Indian Parliament votes to outlaw ‘triple talaq’

  • July 31, 2019

Muslim women stand as they pray after eating their iftar (breaking fast) meal during the holy month of Ramadan at the Jama Masjid (Grand Mosque) in the old quarters of Delhi, India, May 20, 2018. REUTERS/Adnan Abidi/File Photo

The parliament approved a bill on Tuesday outlawing the centuries-old right of a Muslim man to instantly divorce his wife. Following Tuesday’s upper house vote it now only requires the signature of the president – considered a formality – to become law.

The lower house backed the bill, which will make anyone practising instant divorce liable to prosecution, last week.

Prime Minister Narendra Modi’s administration has been pushing to criminalise “triple talaq”, under which a man can divorce by uttering the word “talaq”, meaning divorce in Arabic, three times in his wife’s presence.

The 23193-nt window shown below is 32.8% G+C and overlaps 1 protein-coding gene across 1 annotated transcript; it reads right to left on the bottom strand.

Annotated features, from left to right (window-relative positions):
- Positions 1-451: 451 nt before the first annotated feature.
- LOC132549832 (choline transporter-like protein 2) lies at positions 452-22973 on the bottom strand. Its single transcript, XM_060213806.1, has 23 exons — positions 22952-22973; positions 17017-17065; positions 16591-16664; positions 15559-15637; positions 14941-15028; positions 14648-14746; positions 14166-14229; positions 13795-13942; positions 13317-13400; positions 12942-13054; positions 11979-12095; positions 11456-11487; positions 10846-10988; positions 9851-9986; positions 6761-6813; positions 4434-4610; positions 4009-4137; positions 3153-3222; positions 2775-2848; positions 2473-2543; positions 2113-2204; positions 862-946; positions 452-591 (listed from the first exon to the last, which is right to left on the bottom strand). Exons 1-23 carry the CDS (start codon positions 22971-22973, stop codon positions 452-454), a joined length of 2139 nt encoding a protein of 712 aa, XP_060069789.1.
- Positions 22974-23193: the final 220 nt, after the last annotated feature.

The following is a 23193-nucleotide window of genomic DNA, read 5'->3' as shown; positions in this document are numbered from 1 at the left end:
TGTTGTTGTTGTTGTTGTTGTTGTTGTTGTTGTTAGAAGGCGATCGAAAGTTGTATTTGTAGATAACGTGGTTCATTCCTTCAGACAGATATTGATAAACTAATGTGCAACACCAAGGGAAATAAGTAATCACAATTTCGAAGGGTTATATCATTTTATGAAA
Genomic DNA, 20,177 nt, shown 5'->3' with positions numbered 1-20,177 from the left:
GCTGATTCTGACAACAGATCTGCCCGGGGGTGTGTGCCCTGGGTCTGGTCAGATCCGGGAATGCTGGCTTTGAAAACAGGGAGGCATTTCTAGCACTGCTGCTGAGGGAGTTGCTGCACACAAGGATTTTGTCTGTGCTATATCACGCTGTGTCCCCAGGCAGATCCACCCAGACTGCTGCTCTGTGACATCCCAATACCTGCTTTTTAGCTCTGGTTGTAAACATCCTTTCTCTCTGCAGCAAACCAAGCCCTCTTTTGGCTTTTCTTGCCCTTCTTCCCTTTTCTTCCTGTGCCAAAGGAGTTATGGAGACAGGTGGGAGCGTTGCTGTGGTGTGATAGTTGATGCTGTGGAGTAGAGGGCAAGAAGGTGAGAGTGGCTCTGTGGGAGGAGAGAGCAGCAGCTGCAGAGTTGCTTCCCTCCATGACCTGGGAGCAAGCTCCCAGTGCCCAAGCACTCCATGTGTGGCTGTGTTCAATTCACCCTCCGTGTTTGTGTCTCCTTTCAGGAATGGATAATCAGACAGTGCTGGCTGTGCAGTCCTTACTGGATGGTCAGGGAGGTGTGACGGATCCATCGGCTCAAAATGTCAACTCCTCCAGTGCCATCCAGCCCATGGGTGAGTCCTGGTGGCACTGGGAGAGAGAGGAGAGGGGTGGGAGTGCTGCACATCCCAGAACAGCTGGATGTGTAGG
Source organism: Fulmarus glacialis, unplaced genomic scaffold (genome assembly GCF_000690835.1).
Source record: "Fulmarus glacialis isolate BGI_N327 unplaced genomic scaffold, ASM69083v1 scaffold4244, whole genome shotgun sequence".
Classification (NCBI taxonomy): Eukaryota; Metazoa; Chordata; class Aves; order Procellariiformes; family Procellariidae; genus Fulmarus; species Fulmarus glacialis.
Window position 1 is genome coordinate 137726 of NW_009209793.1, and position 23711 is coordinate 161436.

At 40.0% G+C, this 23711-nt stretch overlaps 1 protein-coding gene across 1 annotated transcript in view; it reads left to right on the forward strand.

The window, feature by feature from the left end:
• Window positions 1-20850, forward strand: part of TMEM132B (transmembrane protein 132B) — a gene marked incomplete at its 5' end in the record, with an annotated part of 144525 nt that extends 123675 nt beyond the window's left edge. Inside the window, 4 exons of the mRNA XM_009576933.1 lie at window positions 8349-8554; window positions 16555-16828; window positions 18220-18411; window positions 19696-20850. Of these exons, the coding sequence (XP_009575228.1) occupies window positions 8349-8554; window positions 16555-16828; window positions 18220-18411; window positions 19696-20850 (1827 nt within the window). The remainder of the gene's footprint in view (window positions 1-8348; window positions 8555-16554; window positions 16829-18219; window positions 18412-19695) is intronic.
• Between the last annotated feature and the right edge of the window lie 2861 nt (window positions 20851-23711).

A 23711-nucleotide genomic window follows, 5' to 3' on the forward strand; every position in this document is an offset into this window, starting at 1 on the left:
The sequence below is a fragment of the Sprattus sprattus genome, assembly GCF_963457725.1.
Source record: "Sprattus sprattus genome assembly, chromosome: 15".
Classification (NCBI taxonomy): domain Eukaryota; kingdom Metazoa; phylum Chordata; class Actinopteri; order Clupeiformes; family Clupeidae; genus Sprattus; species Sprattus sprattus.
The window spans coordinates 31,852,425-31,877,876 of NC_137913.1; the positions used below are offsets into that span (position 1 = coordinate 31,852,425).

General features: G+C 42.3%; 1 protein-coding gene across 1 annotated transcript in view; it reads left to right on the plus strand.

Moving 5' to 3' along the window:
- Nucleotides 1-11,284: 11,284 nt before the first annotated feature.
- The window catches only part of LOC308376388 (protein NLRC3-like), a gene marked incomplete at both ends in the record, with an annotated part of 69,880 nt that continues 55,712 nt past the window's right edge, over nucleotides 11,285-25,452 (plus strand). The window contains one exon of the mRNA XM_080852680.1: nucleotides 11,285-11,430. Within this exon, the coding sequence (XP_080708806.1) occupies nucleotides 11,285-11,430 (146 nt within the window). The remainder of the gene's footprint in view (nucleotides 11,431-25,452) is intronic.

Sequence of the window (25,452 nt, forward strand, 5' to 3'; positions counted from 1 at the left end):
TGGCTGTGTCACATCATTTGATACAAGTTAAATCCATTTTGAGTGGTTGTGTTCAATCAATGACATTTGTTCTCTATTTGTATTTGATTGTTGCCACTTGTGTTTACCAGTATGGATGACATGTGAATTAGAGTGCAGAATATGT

“This is a historic day, the injustice that was going on with Muslim women, India’s parliament has given them justice,” Law Minister Ravi Shankar Prasad told reporters at parliament.

The bill while being hailed and applauded by many is also drawing criticisms from select groups.

Some Indian Muslim groups have said triple talaq is wrong, but believe the practice should be reviewed by community leaders rather than the government.

Asaduddin Owaisi, an MP from the opposition All India Majlis-e-Ittehadul Muslimeen party, said the BJP was targeting Muslims while having failed to reform Hindu society.

Nevertheless, the day is historic – India is one of the few countries where the hugely discriminatory practice has survived in law. Triple talaq has been criticised even among hardline Muslim schools. In 2017, the Supreme Court had already outlawed ‘triple talaq’ with a 3 -2 vote. The bill then proposed in the Indian Parliament was passed by a majority, and only needs a signature to become effective.